Microgreens are small, leafy plants that can be harvested and eaten in two weeks. They pack plenty of flavor for their size with nutrient density on top!

Chia seeds lend themselves well to sprouting – in fact, the hair or fur of Chia Pets are merely chia sprouts! Sprouts add a bit salty- tangy flavor that can be sprinkled on salads and sandwiches as an appetizer.

To sprout chia seeds, soak a clean terracotta saucer in water for several minutes before sprinkling about one tablespoon of the tiny black flakes over dry surface. Place this dish into your larger bowl and add enough liquid, so that it stays moist at all times.

The chia seeds will puff up when they’re wet, but make sure to drain off any standing water or else the gel-like consistency that forms is not something you want. Cover with a plate and place in a completely dark place.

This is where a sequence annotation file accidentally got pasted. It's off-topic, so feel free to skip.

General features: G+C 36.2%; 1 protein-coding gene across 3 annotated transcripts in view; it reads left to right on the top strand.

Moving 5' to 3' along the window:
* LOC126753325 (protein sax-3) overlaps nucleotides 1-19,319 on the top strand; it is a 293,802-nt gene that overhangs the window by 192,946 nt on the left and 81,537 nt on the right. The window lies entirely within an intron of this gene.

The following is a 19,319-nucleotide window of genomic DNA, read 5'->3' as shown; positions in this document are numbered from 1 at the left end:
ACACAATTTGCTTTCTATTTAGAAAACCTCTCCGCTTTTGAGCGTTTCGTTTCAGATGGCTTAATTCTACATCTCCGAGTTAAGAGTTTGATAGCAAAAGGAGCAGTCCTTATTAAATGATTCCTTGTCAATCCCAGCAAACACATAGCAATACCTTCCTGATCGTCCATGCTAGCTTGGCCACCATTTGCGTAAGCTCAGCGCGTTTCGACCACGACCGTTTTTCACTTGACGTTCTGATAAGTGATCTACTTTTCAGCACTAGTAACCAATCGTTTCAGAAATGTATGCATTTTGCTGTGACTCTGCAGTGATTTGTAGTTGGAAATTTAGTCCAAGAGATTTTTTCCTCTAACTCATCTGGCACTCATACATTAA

Chia is not just for toppings! The leaves of this unusual plant are entirely edible and contain several antioxidants, including two uncommon ones.

Analysis has found that chia contains flavonoids like acetyl vitexin or orientin which can help fight inflammation in the body.

Chia leaves are very mild in flavor and can be used as salad bedding, added to stir fries or green smoothies. They’re also tasty when steeped with honey for a therapeutic tea that relieves pain and sore throats – just add some lemon juice if you want it extra zesty!


Chia is a garden staple, perfect for fertilizing your soil. Once you’ve harvested the seeds and leaves from this plant—the leftover stems can be chopped up as mulch in order to improve its fertility! Add one inch deep in autumn for best results!

When they decompose, their decay adds nutrients to the earth which helps boost growth for next season.

Chia plants are a great defense against pesky insects! Essential oils found in the leaves and stems of chia also provide natural protection from whitefly, other bugs including fungus or disease causing bacteria.